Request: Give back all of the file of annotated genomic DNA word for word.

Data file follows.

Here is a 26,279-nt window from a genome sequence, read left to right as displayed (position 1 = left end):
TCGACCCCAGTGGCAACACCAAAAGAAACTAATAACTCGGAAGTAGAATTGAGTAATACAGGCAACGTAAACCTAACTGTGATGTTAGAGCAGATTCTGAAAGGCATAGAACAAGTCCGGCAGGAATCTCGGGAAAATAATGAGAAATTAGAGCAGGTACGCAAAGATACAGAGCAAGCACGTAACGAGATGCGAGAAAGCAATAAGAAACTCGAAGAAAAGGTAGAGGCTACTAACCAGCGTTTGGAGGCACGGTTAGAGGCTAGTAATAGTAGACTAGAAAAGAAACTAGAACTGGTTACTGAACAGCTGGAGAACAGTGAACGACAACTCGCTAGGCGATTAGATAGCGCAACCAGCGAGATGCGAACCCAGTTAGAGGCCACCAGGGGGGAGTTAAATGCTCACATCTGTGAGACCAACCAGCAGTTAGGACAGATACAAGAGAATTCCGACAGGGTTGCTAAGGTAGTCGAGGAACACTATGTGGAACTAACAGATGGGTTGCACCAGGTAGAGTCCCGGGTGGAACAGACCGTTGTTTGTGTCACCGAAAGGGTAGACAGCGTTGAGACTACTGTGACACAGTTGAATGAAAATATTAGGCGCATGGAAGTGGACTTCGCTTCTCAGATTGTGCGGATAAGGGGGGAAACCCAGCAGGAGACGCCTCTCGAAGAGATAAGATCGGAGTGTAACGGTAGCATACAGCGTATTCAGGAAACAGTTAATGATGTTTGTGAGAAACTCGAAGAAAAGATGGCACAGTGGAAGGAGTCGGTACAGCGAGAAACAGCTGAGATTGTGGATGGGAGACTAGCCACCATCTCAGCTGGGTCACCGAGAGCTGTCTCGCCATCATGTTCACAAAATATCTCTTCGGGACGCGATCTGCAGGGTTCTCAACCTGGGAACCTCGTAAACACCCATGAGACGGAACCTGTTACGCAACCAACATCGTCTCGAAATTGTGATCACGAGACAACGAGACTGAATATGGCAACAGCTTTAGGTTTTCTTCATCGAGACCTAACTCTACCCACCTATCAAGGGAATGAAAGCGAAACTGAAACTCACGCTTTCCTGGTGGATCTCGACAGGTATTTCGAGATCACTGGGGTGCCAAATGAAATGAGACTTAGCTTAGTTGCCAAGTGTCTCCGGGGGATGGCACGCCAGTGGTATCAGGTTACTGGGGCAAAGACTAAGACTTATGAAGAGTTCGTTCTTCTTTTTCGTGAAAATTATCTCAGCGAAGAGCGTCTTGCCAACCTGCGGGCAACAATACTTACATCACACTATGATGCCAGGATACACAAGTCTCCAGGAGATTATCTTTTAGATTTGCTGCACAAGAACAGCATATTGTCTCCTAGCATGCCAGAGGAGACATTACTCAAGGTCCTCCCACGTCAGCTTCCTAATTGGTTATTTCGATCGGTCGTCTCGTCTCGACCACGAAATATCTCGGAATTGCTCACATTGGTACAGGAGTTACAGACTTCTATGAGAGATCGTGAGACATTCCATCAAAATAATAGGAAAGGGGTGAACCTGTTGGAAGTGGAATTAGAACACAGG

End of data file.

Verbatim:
Here is a 26,279-nt window from a genome sequence, read left to right as displayed (position 1 = left end):
TCGACCCCAGTGGCAACACCAAAAGAAACTAATAACTCGGAAGTAGAATTGAGTAATACAGGCAACGTAAACCTAACTGTGATGTTAGAGCAGATTCTGAAAGGCATAGAACAAGTCCGGCAGGAATCTCGGGAAAATAATGAGAAATTAGAGCAGGTACGCAAAGATACAGAGCAAGCACGTAACGAGATGCGAGAAAGCAATAAGAAACTCGAAGAAAAGGTAGAGGCTACTAACCAGCGTTTGGAGGCACGGTTAGAGGCTAGTAATAGTAGACTAGAAAAGAAACTAGAACTGGTTACTGAACAGCTGGAGAACAGTGAACGACAACTCGCTAGGCGATTAGATAGCGCAACCAGCGAGATGCGAACCCAGTTAGAGGCCACCAGGGGGGAGTTAAATGCTCACATCTGTGAGACCAACCAGCAGTTAGGACAGATACAAGAGAATTCCGACAGGGTTGCTAAGGTAGTCGAGGAACACTATGTGGAACTAACAGATGGGTTGCACCAGGTAGAGTCCCGGGTGGAACAGACCGTTGTTTGTGTCACCGAAAGGGTAGACAGCGTTGAGACTACTGTGACACAGTTGAATGAAAATATTAGGCGCATGGAAGTGGACTTCGCTTCTCAGATTGTGCGGATAAGGGGGGAAACCCAGCAGGAGACGCCTCTCGAAGAGATAAGATCGGAGTGTAACGGTAGCATACAGCGTATTCAGGAAACAGTTAATGATGTTTGTGAGAAACTCGAAGAAAAGATGGCACAGTGGAAGGAGTCGGTACAGCGAGAAACAGCTGAGATTGTGGATGGGAGACTAGCCACCATCTCAGCTGGGTCACCGAGAGCTGTCTCGCCATCATGTTCACAAAATATCTCTTCGGGACGCGATCTGCAGGGTTCTCAACCTGGGAACCTCGTAAACACCCATGAGACGGAACCTGTTACGCAACCAACATCGTCTCGAAATTGTGATCACGAGACAACGAGACTGAATATGGCAACAGCTTTAGGTTTTCTTCATCGAGACCTAACTCTACCCACCTATCAAGGGAATGAAAGCGAAACTGAAACTCACGCTTTCCTGGTGGATCTCGACAGGTATTTCGAGATCACTGGGGTGCCAAATGAAATGAGACTTAGCTTAGTTGCCAAGTGTCTCCGGGGGATGGCACGCCAGTGGTATCAGGTTACTGGGGCAAAGACTAAGACTTATGAAGAGTTCGTTCTTCTTTTTCGTGAAAATTATCTCAGCGAAGAGCGTCTTGCCAACCTGCGGGCAACAATACTTACATCACACTATGATGCCAGGATACACAAGTCTCCAGGAGATTATCTTTTAGATTTGCTGCACAAGAACAGCATATTGTCTCCTAGCATGCCAGAGGAGACATTACTCAAGGTCCTCCCACGTCAGCTTCCTAATTGGTTATTTCGATCGGTCGTCTCGTCTCGACCACGAAATATCTCGGAATTGCTCACATTGGTACAGGAGTTACAGACTTCTATGAGAGATCGTGAGACATTCCATCAAAATAATAGGAAAGGGGTGAACCTGTTGGAAGTGGAATTAGAACACAGG